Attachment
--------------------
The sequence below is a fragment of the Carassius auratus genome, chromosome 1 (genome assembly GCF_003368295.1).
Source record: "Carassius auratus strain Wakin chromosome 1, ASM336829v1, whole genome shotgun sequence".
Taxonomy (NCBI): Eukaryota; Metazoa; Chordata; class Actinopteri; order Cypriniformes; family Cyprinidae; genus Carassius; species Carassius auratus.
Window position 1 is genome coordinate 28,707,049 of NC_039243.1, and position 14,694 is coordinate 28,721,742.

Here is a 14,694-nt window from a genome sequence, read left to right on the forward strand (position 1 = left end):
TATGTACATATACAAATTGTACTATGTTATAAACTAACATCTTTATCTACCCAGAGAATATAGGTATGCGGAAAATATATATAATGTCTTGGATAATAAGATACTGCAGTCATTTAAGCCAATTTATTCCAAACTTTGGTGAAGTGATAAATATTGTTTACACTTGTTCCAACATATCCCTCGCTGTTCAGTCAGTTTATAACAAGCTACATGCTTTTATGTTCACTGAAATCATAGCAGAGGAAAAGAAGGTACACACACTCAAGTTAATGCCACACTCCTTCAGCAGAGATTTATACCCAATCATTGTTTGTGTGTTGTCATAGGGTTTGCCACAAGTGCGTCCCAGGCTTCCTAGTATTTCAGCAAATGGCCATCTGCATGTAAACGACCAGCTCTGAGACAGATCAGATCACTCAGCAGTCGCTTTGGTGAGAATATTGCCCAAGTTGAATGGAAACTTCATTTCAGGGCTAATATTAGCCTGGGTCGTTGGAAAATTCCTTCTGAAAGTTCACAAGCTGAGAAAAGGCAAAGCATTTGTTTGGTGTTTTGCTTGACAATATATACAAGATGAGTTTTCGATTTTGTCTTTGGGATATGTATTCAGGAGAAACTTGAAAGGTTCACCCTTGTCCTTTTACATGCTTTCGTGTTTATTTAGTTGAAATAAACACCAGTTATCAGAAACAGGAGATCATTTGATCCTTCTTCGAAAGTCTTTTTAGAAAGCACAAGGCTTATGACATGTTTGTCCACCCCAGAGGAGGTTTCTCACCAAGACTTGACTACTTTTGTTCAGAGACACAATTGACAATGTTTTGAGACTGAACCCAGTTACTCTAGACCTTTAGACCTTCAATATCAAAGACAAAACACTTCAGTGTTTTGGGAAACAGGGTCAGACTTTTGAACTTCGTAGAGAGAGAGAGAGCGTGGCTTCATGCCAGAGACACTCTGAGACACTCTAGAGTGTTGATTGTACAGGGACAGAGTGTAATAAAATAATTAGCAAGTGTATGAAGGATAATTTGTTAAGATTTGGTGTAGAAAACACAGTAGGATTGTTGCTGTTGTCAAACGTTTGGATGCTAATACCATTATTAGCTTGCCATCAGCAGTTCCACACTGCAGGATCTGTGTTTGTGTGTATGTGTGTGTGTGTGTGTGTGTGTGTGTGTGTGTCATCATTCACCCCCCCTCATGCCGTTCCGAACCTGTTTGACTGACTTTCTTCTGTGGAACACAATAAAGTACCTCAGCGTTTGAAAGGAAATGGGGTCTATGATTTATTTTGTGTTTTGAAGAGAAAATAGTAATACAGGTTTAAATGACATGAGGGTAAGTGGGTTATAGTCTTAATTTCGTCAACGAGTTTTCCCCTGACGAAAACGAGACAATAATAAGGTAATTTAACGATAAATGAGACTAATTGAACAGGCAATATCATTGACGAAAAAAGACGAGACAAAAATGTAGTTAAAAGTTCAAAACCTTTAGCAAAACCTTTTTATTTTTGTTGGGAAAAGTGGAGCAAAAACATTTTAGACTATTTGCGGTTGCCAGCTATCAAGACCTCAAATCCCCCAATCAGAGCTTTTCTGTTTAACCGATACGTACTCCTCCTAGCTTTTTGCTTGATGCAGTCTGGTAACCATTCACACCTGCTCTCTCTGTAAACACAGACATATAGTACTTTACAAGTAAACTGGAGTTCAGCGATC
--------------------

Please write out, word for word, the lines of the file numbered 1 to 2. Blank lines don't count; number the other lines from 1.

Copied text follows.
The sequence below is a fragment of the Carassius auratus genome, chromosome 1 (genome assembly GCF_003368295.1).
Source record: "Carassius auratus strain Wakin chromosome 1, ASM336829v1, whole genome shotgun sequence".